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This article by Elaine Strauss was prepared for the June 12, 2002 edition of U.S. 1 Newspaper. All rights reserved.

New Season at the Opera

All the external evidence seems to show that Opera

Festival of New Jersey, preparing to open its 19th annual season,

has grown and flourished. The festival’s overall spending rose from

$200,000 for its 1984 inaugural year to $2.2 million in 2001. The

number of productions grew from one to four by 2000. The festival

outgrew its original space. It staged ever more elaborate productions.

And audiences grew, too, almost doubling over just the past four years:

from 7,000 in 1997 to 13,000 in 2001.

But the bottom line failed to keep pace. Last year’s four productions

at McCarter Theater resulted in an operating budget deficit of $288,000.

The total shortfall since 1998 is $682,000. Moreover, no one seems

to have kept a tight rein on expenditures or a close eye on financial


This fiscal gap has caused reverberations in both program and leadership.

Last October, Karen Tiller, general manager, was replaced by separate

chiefs for the festival’s artistic and business aspects. The Opera

Festival board hired Douglas Rubin as executive director and David

Agler as artistic director. It also decided to limit the 2002 season

to three productions. In another belt-tightening move, the board downsized

the administrative staff and shuffled its organization. With the new

scheme of things, OFNJ has been a merry-go-round of personnel changes.

The Newark Star Ledger reported that a one-time loan of $239,000 from

an unnamed board member helped keep the company solvent.

Anticipating a balanced budget this year, OFNJ opens

its 19th season with Verdi’s "La Traviata" on Saturday, June

22. A benefit party, "A Garden Gala," precedes the performance

at 5 p.m. in the McCarter Theater lobbies, with Governor James McGreevey

and Dina Matos McGreevey serving as honorary chairs. The summer season

will continue with Rossini’s "The Barber of Seville," and

Britten’s "The Rape of Lucretia," making their debuts on June

29 and July 6, respectively. Most performances are preceded by a free

lecture, beginning 45 minutes before curtain time.

Contributing to the opera’s fiscal problems — though maintaining

strong artistic standards — last season at OFNJ featured "The

Magic Flute," "Turandot," "Orfeo ed Euridice,"

and "Il Prigioniero" and "Bluebeard’s Castle" on the

final bill. Among the four offerings in 2000, was a production of

"Burning Bright" by Princeton’s Frank Lewin, directed by Karen

Tiller. The work has recently been recorded and released on CD by

Albany Records in a performance supervised by Lewin and conducted

by Rossen Milanov.

The new Rubin and Agler team managing OFNJ come from distinctly different

backgrounds. Douglas Rubin, a former Opera Festival board member is

a Princeton University graduate, Class of 1981, who holds an MBA from

the Wharton School of the University of Pennsylvania. His previous

management positions include 16 years with ALK Technologies, a Princeton

software development company. Until joining OFNJ last year, he had

no experience with either nonprofit administration or arts management.

Rubin notes that the dot-com bust hurt the arts at least as much as

it hurt the economy in general. However, he expects this year’s production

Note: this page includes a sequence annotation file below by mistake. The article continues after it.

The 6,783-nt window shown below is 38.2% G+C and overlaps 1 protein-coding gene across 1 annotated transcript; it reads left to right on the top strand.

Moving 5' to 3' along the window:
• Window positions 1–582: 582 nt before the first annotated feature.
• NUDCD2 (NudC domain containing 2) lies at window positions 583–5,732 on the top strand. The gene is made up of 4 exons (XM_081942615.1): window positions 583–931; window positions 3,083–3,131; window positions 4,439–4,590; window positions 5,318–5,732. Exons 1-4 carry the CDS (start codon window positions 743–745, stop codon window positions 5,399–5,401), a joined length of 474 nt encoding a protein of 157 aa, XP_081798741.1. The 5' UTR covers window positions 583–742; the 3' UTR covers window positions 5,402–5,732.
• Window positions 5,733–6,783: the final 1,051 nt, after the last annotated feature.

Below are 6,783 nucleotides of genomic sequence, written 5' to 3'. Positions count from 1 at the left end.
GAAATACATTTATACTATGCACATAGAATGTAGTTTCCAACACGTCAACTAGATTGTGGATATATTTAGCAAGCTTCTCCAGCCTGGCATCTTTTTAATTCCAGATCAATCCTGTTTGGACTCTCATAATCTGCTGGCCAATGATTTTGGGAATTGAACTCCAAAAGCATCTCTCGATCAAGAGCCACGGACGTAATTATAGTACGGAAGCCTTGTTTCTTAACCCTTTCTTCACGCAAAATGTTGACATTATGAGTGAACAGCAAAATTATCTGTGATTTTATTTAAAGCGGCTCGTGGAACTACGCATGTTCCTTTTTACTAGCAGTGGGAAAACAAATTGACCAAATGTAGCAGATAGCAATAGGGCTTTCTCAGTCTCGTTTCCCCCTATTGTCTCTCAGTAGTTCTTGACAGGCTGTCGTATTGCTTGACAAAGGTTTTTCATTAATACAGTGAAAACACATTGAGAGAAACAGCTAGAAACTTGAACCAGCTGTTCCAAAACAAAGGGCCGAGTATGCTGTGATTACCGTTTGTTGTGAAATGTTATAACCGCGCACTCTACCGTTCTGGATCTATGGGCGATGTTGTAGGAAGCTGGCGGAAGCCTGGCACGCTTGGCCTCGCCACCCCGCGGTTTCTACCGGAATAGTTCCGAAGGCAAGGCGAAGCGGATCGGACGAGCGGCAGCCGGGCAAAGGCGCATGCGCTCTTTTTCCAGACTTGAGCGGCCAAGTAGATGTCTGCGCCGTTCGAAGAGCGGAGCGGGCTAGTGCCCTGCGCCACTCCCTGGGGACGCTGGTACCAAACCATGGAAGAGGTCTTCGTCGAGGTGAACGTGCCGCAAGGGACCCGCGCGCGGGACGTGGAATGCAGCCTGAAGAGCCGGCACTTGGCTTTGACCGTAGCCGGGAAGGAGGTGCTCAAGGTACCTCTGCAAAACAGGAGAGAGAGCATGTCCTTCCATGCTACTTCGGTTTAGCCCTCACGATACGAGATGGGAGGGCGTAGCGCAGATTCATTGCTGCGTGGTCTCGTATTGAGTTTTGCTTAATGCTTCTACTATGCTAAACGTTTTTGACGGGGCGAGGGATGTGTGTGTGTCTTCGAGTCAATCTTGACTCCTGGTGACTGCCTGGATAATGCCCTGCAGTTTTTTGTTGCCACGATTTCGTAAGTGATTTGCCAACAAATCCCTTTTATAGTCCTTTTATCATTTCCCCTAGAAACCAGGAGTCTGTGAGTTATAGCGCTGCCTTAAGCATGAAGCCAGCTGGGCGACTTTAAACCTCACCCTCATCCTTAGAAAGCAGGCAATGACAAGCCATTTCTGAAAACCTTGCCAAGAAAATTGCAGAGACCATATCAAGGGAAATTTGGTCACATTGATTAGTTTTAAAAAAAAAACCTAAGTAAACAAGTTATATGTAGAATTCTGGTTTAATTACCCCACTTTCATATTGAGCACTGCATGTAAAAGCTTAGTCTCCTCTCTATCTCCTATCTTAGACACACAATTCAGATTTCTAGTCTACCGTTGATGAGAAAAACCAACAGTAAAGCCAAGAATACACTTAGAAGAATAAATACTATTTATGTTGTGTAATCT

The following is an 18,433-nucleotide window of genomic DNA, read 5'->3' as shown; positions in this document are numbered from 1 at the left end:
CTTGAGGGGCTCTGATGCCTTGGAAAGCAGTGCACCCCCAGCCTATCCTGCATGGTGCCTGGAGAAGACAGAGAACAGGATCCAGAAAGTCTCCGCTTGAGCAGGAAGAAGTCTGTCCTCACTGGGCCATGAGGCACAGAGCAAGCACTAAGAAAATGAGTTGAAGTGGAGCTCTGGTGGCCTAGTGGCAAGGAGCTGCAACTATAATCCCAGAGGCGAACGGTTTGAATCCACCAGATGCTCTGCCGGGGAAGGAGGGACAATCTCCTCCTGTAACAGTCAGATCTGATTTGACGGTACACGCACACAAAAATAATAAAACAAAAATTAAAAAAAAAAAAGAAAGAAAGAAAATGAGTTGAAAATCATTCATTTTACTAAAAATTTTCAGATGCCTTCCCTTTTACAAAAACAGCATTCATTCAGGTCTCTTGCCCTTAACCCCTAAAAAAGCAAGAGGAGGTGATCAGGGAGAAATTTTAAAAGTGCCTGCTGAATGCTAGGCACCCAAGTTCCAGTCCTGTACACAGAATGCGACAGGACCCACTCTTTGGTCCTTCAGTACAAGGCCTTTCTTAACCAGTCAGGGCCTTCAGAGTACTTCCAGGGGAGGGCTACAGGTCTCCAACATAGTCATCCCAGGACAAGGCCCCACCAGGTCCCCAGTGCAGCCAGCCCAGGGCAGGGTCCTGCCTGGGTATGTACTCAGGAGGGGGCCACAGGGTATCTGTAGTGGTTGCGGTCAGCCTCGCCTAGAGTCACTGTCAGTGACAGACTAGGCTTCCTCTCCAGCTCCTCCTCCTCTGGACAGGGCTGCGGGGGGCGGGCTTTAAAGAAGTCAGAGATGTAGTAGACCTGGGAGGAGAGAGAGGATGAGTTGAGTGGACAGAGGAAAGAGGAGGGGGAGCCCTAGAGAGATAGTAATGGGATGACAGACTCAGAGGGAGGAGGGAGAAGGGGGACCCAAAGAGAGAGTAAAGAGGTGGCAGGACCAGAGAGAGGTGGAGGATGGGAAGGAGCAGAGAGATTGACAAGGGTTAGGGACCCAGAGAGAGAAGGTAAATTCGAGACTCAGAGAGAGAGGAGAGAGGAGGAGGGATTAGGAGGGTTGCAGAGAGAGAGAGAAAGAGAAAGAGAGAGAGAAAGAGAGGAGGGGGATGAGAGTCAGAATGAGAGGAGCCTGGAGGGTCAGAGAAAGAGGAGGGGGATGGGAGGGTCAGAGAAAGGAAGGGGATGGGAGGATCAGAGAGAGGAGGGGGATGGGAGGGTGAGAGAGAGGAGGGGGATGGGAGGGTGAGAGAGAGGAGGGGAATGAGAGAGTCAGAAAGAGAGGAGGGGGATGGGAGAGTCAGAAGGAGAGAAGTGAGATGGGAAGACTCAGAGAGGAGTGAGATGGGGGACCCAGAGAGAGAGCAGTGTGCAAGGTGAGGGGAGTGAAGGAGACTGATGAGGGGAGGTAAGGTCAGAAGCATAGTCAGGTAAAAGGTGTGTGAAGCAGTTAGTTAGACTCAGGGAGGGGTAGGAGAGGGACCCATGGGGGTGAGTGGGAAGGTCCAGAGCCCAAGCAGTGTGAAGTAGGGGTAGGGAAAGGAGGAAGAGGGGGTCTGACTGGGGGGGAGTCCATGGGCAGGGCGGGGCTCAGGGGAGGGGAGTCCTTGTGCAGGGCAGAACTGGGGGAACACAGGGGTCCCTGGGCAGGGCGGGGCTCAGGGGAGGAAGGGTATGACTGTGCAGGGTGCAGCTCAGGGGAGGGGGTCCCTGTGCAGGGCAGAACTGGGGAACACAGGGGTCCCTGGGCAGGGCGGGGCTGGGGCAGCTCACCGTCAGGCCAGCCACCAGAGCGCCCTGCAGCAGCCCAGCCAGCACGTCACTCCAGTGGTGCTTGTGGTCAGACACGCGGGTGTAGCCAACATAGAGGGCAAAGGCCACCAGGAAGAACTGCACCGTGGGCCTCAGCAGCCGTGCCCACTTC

budget of $1.6 million to be matched by income, and not incur any

additional deficit.

David Agler has had an international career as conductor of both opera

and symphony. In 2001 he was actively involved with OFNJ, conducting

its widely acclaimed production of Gluck’s "Orfeo ed Eurydice."

In an interview with Agler by telephone from his Princeton office,

I asked him to compare the structure of an opera company headed by

an executive director and an artistic director with one led by a general


"In opera companies, it’s got to be one or the other," says

Agler. "There’s the one-headed monster and the two-headed monster.

For a long time there was a trend toward general managers. But now

there’s been a return to two heads because the business has become

so complicated. Probably nobody can do justice to both jobs. I have

often considered positions which would have required me to do both,

but I’ve declined. I am an artist and know how to run a production."

Agler sketches the tasks of the men at the top. "I plan the season,

choose singers and conductors, and see to the building of a production.

I oversee everything that you will see and hear when you come into

the theater. I’ve been involved with large companies and small. I

have broad experience. My colleague sees to the entire business side

— financial management, development, fundraising, and marketing.

Opera has become a very sophisticated business."

Perceiving himself as an artist, Agler underscores the separation

between finances and art. When I wonder about the impact of fiscal

matters on artists, he says, "Financial concerns do not affect

the performers. We do our job and collect our check."

As conductor, he is directly involved in this season’s performance

of Britten’s "Rape of Lucretia."

"It’s a remarkable 20th century piece," he says. "There

is a male and female chorus based on Greek theater. At the end there

is an interpretation by modern man. It’s a study of trust and the

relations between men and women. It touches on faithfulness in marriage

and the sanctity of love. It’s a very psychological study of human

nature and a reinterpretation of an ancient story. Sometimes we understand

better from a great distance."

"The opera is easy to listen to," Agler adds. "It’s tonal

and it’s sung in English — we hope clearly." Still, English

supertitles are included.

A co-production with l’Opera de Montreal, the new version of the opera

appears first in Princeton and then moves to Montreal. "We shared

the costs," Agler says. "It’s a way of saving without sacrificing

artistic quality."

Agler takes a hand in all of this season’s OFNJ productions.

He succinctly describes his role in preparations for the "Barber